Daniel Kahneman wrote a fascinating book about how our brain works “Thinking, fast and slow” which has been a bestseller for some time now. This book changed the way I think about thinking. Although it was sometimes hard to read for my as a non native English speaker, I almost read the book in one go. The book is about two different ways our brain works: System 1 is fast, instinctive and emotional. System 2 is slower, more deliberative, and more logical. I encourage testers to read the book and watch this video. In the video the author explains the main points from his book. You also might want to have a look at this shorter video where the same stuff is made more visual. The book will help you understand how your brain works and it will also make you aware how people make judgements and come to conclusions. Read what software tester Andy Patterson writes about on his thoughts of the book here.

There is a great video with Daniel Kahneman and Nassim Taleb (The Black Swan) in which they talk at the New York Public library about how individuals and humans make decisions – a fascinating video to watch – details and access to video can be found here.

Dancing gorillas
An interesting source the read to learn more about inattentional blindness and other illusions of memory and knowledge is the book “the invisible Gorilla” by Christopher Chabris and Daniel Simons. It makes you aware of how you can be fooled by your illusions and perception. More reading on gorillas and inattentional blindness is this article. Alan Page loves the gorilla! Especially the video. Check what he has to say about the gorilla here.

To be continued… part 4: social science

What testing can learn from social science – Part 2

Testers need to do a lot of thinking. To me testing is an investigation, gathering and providing information about things that are important. I like the definition by Jerry Weinberg: “testing is gathering information with the intention of informing a decision”. Rikard Edgren recently wrote an excellent “open letter” to define testing. Testing is much more than finding bugs or checking if requirements are met.

Systems thinking
We should not only investigate the “system under test” but also take related products in mind. What about the people using all these products or the organisations and processes in which the products are used? Testers should know more about systems thinking: the process of understanding how things, regarded as systems, influence one another within a whole (source: wikipedia).

A system is not just a collection of things. A system is an interconnected set of elements that is coherently organized in a way that achieves something. It must consist of three things; elements, interconnection and a function or purpose (source: “thinking in systems: a primer – Donnella Meadows”). If you want to learn more about systems thinking, you might want to watch this youtube movie by Russel Ackhoff and read this post by Aleksis Tulonen about what you can learn form Ackhoff.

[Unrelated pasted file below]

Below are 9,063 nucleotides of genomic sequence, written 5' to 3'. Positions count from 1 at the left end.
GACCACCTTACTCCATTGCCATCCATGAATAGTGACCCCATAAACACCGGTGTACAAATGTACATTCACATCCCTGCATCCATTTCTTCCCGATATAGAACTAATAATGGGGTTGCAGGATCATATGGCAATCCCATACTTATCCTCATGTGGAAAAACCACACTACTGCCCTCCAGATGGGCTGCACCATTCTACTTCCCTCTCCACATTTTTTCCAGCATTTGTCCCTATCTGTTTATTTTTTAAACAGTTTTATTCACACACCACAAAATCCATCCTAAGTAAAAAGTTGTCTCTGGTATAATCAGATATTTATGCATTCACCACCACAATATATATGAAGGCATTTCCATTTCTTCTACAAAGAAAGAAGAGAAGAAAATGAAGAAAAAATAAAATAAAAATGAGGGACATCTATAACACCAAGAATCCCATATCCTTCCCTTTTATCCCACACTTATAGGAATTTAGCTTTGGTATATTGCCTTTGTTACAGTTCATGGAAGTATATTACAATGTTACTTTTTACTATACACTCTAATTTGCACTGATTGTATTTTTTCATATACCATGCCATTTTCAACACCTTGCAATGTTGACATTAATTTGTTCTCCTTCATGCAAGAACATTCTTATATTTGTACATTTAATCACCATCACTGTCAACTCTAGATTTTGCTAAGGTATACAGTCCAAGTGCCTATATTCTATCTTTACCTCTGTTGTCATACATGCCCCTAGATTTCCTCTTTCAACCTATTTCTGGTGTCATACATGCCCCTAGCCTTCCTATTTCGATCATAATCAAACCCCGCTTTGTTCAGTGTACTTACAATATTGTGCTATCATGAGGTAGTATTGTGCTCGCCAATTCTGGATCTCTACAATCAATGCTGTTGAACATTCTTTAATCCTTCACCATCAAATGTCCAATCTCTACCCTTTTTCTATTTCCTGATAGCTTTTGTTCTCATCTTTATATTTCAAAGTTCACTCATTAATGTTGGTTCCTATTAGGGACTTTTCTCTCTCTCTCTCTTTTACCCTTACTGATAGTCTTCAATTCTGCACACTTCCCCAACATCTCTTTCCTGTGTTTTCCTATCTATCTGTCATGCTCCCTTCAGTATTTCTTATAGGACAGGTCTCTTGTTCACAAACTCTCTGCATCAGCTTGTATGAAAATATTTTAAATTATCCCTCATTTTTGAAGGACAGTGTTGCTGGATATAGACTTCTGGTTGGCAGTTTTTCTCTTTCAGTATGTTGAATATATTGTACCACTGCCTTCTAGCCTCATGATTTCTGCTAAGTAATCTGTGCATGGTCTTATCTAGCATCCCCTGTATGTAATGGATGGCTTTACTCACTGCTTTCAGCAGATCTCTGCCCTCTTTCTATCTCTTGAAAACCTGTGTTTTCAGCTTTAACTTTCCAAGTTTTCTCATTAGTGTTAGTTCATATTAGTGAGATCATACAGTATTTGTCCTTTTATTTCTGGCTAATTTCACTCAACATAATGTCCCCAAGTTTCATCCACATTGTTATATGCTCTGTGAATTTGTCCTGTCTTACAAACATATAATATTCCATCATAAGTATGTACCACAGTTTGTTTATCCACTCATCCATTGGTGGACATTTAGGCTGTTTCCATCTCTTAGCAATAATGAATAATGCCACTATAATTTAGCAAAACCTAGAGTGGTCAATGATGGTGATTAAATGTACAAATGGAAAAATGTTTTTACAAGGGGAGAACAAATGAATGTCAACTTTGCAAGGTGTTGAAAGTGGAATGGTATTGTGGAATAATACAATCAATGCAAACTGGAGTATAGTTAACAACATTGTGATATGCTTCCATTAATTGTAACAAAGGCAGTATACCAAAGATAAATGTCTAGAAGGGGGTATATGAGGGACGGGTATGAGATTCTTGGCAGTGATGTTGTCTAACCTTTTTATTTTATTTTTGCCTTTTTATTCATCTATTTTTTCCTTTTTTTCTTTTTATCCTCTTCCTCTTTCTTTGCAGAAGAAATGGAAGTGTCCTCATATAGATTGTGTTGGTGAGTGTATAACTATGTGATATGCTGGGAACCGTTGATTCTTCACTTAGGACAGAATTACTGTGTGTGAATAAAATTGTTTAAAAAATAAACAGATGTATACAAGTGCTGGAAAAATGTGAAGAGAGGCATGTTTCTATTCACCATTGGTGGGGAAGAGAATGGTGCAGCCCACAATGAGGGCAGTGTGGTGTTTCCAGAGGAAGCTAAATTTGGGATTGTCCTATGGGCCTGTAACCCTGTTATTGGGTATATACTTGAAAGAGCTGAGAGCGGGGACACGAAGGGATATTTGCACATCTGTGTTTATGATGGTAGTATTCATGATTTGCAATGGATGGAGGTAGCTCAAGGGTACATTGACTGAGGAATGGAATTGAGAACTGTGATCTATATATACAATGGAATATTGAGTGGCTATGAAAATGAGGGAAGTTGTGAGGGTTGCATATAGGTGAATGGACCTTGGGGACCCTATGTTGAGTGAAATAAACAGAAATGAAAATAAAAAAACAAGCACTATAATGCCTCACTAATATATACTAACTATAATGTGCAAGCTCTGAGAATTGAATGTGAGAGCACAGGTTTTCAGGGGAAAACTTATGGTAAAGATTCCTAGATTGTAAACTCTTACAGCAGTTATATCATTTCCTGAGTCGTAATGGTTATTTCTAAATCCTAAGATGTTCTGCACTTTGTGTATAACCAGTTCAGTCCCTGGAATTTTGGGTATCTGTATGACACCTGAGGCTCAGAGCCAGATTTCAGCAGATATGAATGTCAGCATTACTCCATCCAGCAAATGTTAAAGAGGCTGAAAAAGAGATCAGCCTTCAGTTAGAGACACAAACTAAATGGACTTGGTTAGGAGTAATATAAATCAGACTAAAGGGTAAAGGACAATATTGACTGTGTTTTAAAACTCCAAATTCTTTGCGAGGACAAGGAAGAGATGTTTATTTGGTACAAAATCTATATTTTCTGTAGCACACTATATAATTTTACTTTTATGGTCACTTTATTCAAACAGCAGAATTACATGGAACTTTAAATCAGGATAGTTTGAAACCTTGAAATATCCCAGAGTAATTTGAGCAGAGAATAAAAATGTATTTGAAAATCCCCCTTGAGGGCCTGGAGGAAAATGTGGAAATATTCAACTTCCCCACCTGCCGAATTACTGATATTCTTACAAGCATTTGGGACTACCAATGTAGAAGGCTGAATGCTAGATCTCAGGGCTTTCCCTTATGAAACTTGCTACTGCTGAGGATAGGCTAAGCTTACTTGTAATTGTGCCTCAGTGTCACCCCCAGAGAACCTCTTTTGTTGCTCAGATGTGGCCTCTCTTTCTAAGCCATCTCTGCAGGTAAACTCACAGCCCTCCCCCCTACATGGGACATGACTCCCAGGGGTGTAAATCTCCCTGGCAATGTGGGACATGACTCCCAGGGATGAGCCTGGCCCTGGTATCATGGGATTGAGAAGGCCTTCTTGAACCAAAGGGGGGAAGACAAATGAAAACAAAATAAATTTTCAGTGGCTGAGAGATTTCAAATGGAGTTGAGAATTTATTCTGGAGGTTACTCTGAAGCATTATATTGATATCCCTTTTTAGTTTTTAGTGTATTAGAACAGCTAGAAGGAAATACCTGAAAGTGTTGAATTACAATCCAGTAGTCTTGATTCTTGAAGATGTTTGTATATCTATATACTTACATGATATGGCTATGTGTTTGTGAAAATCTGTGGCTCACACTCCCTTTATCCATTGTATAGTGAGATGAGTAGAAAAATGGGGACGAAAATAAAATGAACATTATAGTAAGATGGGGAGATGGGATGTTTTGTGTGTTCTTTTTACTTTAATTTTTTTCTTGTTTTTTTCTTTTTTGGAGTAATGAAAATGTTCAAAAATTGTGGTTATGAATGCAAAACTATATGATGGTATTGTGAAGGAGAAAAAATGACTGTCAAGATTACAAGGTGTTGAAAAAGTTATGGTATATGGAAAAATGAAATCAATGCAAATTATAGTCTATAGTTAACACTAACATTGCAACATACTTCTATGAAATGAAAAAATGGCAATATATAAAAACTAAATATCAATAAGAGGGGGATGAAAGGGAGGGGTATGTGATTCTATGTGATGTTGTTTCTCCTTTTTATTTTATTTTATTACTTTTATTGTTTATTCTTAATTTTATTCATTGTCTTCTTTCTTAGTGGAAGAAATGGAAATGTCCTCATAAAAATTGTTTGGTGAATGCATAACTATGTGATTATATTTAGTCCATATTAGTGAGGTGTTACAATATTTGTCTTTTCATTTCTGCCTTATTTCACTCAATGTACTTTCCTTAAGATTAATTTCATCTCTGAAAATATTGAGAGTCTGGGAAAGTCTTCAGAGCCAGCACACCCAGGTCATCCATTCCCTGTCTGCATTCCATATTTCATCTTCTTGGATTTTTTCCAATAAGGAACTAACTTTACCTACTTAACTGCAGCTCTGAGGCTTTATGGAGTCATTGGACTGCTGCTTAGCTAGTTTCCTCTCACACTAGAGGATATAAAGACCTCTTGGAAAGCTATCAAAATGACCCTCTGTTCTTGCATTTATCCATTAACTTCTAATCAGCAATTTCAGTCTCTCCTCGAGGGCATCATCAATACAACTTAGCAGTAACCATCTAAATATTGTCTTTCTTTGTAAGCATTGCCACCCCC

In one of my projects my client was moving a hospital from several old locations to a huge new building. It was logical that the location codes changed since it was a new building with a very different layout. But initially they forgot to oversee that this location code was actually used as department code in several information systems. And these systems used the codes to book costs (finance), plan staff (HR) and distribution of food and medicine (logistics). Moving to the new building without overseeing the full impact would have paralysed the whole information landscape. Defining a temporary coding and making minor changes to several systems solved the problem.

Critical thinking
Testing can be seen as a form of research: investigating the system and finding information about it. In research critical thinking is important. Collecting, analysing and interpreting information requires critical thinking skills. Critical thinking to me is about thinking (critically) about your own personal thinking. Framing your own assumptions and using this to try to remove bias and hopefully clarifying your thoughts with reasoning.

In this video James Bach helps to gain quick understanding of critical thinking by asking three simple questions:

  • Huh? What does this mean? What is the point?
  • Really? Are you absolutely certain? How can I know?
  • So? Where does this lead? So what?

These questions are very helpful for understanding and to think critical about anything. This picture (click to enlarge) is taken from the book “Critical Thinking: a user’s manual” by Debra Jackson and Paul Newberry. This book is a helpful source to learn about critical thinking.

Rule of Three
“If I can’t think of at least three different interpretations of what
I received, I haven’t thought enough about what it might mean.”
(Jerry Weinberg)

Creative thinking